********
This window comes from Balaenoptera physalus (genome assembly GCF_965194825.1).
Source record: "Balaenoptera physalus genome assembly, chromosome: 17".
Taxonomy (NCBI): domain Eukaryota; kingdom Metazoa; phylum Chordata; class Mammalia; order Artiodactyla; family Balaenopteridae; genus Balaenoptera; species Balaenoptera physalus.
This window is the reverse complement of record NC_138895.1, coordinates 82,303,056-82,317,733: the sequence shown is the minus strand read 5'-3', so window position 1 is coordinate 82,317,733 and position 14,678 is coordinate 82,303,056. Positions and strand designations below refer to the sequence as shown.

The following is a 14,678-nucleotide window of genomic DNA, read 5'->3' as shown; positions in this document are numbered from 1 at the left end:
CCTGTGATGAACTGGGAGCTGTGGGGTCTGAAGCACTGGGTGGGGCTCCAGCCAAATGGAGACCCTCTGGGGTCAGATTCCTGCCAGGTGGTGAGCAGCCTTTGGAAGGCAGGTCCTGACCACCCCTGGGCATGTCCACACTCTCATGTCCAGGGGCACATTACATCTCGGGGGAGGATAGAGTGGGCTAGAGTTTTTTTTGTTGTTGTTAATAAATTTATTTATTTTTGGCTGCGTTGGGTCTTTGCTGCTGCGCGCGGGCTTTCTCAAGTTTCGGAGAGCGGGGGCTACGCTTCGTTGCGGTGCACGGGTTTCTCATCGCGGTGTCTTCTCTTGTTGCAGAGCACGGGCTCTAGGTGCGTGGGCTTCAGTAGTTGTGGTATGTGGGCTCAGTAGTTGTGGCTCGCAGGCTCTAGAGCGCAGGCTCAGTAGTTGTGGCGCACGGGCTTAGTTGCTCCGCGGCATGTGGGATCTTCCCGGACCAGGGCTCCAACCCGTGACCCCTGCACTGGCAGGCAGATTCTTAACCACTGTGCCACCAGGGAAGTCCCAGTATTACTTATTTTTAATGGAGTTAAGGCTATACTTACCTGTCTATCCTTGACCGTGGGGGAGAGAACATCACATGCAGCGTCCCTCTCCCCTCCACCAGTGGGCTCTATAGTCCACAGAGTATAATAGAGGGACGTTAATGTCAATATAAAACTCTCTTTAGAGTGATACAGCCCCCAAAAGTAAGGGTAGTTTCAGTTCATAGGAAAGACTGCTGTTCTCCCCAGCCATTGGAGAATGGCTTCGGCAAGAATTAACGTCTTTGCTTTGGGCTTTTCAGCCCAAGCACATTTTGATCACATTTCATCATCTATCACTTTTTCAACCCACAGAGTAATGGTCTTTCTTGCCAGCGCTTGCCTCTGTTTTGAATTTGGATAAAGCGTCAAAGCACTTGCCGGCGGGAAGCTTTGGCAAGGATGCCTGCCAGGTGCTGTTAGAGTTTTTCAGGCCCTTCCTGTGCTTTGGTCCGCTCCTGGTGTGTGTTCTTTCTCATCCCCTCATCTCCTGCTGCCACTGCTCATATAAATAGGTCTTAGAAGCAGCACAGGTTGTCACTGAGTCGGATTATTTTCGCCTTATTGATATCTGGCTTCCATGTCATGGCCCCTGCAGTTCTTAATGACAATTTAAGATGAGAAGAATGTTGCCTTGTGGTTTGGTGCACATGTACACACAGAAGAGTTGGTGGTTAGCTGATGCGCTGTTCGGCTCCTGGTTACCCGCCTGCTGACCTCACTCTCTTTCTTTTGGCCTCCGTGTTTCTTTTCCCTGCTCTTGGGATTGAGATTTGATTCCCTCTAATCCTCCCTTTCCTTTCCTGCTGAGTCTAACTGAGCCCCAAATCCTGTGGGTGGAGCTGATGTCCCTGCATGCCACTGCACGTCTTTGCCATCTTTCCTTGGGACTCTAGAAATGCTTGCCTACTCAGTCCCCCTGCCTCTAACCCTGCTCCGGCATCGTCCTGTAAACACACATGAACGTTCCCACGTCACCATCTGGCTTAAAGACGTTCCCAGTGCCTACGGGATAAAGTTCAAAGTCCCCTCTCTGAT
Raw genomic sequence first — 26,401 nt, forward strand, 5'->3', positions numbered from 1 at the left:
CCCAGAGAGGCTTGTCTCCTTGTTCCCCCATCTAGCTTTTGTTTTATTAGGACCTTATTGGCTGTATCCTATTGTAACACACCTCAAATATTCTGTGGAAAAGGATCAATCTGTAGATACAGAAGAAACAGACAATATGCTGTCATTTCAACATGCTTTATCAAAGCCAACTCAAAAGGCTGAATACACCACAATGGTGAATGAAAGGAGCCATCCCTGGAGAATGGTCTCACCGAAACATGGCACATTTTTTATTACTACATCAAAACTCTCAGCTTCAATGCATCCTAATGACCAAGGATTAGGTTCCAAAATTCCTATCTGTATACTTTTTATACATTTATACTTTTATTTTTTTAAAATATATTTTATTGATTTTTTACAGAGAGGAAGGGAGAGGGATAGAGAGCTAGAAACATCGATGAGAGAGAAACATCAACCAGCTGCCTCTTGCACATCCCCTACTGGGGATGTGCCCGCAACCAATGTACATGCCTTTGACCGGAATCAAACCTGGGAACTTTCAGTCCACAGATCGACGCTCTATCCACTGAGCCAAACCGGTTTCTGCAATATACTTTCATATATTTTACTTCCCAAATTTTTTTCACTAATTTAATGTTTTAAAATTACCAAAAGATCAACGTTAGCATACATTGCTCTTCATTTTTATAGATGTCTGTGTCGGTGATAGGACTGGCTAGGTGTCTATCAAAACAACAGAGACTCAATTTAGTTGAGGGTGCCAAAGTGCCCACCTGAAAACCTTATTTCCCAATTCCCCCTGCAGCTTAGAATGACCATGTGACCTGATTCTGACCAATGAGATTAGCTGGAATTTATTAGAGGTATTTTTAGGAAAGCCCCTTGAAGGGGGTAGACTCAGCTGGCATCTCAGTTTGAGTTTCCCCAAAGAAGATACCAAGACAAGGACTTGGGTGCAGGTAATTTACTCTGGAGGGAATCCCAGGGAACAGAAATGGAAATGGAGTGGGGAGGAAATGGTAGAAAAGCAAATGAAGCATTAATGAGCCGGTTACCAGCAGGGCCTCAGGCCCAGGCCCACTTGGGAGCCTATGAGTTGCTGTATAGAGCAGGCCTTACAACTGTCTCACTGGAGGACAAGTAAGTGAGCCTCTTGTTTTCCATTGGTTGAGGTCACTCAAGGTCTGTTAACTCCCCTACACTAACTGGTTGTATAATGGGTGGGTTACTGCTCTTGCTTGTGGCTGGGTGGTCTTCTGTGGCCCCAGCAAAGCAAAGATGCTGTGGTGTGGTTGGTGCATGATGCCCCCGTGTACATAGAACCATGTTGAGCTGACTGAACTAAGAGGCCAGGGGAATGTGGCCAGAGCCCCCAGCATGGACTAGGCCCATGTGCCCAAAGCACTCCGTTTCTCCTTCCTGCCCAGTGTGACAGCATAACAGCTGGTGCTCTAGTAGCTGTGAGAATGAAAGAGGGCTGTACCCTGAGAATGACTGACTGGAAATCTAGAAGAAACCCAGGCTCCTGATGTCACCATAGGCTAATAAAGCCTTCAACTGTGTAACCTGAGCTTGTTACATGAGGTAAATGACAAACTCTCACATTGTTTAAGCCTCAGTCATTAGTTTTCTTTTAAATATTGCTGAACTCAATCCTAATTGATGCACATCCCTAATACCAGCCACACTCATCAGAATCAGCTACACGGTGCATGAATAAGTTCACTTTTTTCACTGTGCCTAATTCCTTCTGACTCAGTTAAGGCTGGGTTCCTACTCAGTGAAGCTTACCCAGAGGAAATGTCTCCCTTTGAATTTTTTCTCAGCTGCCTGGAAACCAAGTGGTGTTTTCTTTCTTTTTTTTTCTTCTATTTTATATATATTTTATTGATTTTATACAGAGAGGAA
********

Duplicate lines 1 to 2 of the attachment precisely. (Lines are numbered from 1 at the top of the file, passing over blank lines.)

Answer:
This window comes from Balaenoptera physalus (genome assembly GCF_965194825.1).
Source record: "Balaenoptera physalus genome assembly, chromosome: 17".